You may need to seek help from a Richmond Workers’ Comp attorney if you have been injured at work, or if your claim to receive Workers’ Compensation benefits has been denied. If you have suffered a work-related injury or illness, you may be entitled to receive benefits. These benefits can help cover a portion of your income and your medical expenses. An attorney can help determine the value of your case.
History of Workers’ Compensation Laws
There hasn’t always been compensation available to injured workers. In fact, there was a time during the Industrial Revolution that, as a result of dangerous working environments, injuries and deaths happened frequently. There were also no limits on the number of hours employees could work.
Many workers would suffer a serious disability or fatal injury caused by an industrial accident. Workers and their families were paid little, if anything, in compensation.
Those who were compensated were usually workers who could prove that it was their employer’s negligence. If the worker was in any way at fault, or knew of the risks involved in the job and still performed the duties, they likely wouldn’t receive any form of compensation. Today, workers are entitled to compensation even if they are at fault, and it is no longer held against workers if they choose to work in a dangerous environment.
It was in 1908 that President Theodore Roosevelt signed into law the Federal Employers’ Liability Act. This was designed to provide compensation to railroad workers who were injured on the job.
Workers’ Compensation laws in some states started to pop up, but received legal challenges in the early 1900s. The state of New York declared a 1910 law unconstitutional.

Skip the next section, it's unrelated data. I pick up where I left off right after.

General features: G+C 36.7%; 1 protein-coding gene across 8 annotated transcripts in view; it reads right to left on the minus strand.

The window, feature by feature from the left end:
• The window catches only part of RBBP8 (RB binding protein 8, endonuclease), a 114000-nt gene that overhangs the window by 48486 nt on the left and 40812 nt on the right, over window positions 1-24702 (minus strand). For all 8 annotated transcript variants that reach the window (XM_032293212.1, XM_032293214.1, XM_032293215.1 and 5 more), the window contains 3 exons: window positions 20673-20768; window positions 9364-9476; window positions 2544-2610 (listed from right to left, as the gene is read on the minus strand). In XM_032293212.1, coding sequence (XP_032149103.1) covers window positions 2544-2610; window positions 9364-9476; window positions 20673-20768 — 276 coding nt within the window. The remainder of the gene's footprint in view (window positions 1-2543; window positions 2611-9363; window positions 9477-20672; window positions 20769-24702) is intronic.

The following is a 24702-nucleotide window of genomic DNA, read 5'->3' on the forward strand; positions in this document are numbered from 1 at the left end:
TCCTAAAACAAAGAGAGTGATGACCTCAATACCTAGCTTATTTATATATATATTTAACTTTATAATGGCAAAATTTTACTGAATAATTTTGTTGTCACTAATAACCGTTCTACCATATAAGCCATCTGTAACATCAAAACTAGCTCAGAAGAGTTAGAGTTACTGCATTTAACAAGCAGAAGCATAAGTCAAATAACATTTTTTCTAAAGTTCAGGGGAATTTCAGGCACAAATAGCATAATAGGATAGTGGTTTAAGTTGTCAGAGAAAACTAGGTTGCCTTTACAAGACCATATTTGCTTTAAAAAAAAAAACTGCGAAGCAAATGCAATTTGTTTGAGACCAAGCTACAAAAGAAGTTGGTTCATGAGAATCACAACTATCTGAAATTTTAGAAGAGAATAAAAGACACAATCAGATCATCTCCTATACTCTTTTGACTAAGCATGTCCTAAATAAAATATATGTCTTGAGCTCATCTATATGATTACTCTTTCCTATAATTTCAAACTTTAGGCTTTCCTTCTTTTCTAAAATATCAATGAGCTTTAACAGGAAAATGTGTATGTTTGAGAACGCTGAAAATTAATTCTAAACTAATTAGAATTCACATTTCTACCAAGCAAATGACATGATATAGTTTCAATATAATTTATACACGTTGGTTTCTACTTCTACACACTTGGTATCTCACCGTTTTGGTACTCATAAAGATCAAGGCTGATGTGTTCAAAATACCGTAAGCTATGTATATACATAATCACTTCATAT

On March 25, 1911, a factory fire in New York killed 146 workers. The employer had kept the doors to the factory locked, so victims of the fire suffered burns, asphyxiation, and fatal injuries as they jumped to their deaths.
This helped shine a light on the need for greater safety and improvement in the rights of injured workers. Several states began to adopt Workers’ Compensation laws, and by 1948, the entire nation had passed the new laws.
Although this was a win for workers, it also prevented them from being able to sue their employers. This is true today. An injured worker cannot file a Workers’ Compensation claim and file a lawsuit against his or her employer.
Despite the passing of these laws, there was still room for improvement. In 1970, President Nixon signed into law the Occupational Safety and Health Administration (OSHA). A couple of years later, further recommendations were made to improve the laws, which not only allows for broad coverage to workers injured on-the-job, but also allows them to receive a portion of their income.
In addition, greater safety standards have been enforced, and workers are also entitled to receive benefits in a timely manner. Yet, with the passing of these laws to protect injured workers, the fight with insurance companies began. These battles continue today.
Insurance companies have attempted to lower benefits, make eligibility requirements difficult, and obtain responsibility for decisions pertaining to a worker’s medical treatment. This is why many injured workers find themselves turning to an attorney.
Seeking Help from a Richmond Workers’ Comp Attorney
You may have every right to be compensated when you have sustained a work-related injury or illness. Yet your employer or their insurance company may attempt to deny your rights.
The claims process can be a complicated one. You may better understand how it works by ordering our FREE book, the Ultimate Guide to Workers’ Compensation in Virginia. Then you should contact an attorney at the Injured Workers Law Firm. We will provide a no-cost consultation – 877-755-7744 or 804-755-7755.